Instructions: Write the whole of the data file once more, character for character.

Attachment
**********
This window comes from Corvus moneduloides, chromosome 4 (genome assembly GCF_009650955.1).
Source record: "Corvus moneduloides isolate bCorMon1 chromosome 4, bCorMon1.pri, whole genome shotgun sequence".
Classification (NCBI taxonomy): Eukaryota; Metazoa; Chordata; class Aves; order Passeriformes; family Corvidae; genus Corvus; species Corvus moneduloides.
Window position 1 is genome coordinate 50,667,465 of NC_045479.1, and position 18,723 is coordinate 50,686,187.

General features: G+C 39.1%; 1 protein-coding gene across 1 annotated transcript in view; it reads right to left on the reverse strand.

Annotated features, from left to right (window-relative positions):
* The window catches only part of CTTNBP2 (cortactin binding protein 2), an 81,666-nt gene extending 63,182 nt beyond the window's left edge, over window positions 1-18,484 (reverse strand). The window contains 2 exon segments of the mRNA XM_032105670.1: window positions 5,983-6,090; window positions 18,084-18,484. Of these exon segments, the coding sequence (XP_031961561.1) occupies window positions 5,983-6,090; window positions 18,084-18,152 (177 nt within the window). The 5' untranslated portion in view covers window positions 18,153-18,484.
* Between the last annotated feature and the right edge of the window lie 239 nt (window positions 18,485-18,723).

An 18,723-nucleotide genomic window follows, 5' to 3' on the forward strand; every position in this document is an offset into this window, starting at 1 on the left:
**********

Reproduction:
This window comes from Corvus moneduloides, chromosome 4 (genome assembly GCF_009650955.1).
Source record: "Corvus moneduloides isolate bCorMon1 chromosome 4, bCorMon1.pri, whole genome shotgun sequence".
Classification (NCBI taxonomy): Eukaryota; Metazoa; Chordata; class Aves; order Passeriformes; family Corvidae; genus Corvus; species Corvus moneduloides.
Window position 1 is genome coordinate 50,667,465 of NC_045479.1, and position 18,723 is coordinate 50,686,187.

General features: G+C 39.1%; 1 protein-coding gene across 1 annotated transcript in view; it reads right to left on the reverse strand.

Annotated features, from left to right (window-relative positions):
* The window catches only part of CTTNBP2 (cortactin binding protein 2), an 81,666-nt gene extending 63,182 nt beyond the window's left edge, over window positions 1-18,484 (reverse strand). The window contains 2 exon segments of the mRNA XM_032105670.1: window positions 5,983-6,090; window positions 18,084-18,484. Of these exon segments, the coding sequence (XP_031961561.1) occupies window positions 5,983-6,090; window positions 18,084-18,152 (177 nt within the window). The 5' untranslated portion in view covers window positions 18,153-18,484.
* Between the last annotated feature and the right edge of the window lie 239 nt (window positions 18,485-18,723).

An 18,723-nucleotide genomic window follows, 5' to 3' on the forward strand; every position in this document is an offset into this window, starting at 1 on the left: